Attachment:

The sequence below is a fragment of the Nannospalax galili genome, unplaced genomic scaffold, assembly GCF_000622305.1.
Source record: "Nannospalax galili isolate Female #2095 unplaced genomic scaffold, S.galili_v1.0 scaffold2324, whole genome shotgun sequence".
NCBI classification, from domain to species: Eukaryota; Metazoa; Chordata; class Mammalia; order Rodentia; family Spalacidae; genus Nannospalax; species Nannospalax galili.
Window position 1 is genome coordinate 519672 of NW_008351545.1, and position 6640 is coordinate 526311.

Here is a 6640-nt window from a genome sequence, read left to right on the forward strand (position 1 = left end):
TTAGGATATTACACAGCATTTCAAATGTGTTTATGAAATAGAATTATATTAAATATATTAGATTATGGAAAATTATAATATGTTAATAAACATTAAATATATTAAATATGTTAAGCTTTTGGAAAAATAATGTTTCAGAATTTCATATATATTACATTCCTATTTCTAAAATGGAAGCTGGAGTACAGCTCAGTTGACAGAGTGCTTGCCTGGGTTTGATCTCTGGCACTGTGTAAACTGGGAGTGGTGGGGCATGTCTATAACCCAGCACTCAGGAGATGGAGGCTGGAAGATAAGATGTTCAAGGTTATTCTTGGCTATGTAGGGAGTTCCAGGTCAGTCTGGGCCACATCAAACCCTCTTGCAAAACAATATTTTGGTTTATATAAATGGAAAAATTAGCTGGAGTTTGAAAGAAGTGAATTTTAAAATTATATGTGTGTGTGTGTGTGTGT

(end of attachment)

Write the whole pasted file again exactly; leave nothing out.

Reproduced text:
The sequence below is a fragment of the Nannospalax galili genome, unplaced genomic scaffold, assembly GCF_000622305.1.
Source record: "Nannospalax galili isolate Female #2095 unplaced genomic scaffold, S.galili_v1.0 scaffold2324, whole genome shotgun sequence".
NCBI classification, from domain to species: Eukaryota; Metazoa; Chordata; class Mammalia; order Rodentia; family Spalacidae; genus Nannospalax; species Nannospalax galili.
Window position 1 is genome coordinate 519672 of NW_008351545.1, and position 6640 is coordinate 526311.

Here is a 6640-nt window from a genome sequence, read left to right on the forward strand (position 1 = left end):
TTAGGATATTACACAGCATTTCAAATGTGTTTATGAAATAGAATTATATTAAATATATTAGATTATGGAAAATTATAATATGTTAATAAACATTAAATATATTAAATATGTTAAGCTTTTGGAAAAATAATGTTTCAGAATTTCATATATATTACATTCCTATTTCTAAAATGGAAGCTGGAGTACAGCTCAGTTGACAGAGTGCTTGCCTGGGTTTGATCTCTGGCACTGTGTAAACTGGGAGTGGTGGGGCATGTCTATAACCCAGCACTCAGGAGATGGAGGCTGGAAGATAAGATGTTCAAGGTTATTCTTGGCTATGTAGGGAGTTCCAGGTCAGTCTGGGCCACATCAAACCCTCTTGCAAAACAATATTTTGGTTTATATAAATGGAAAAATTAGCTGGAGTTTGAAAGAAGTGAATTTTAAAATTATATGTGTGTGTGTGTGTGTGT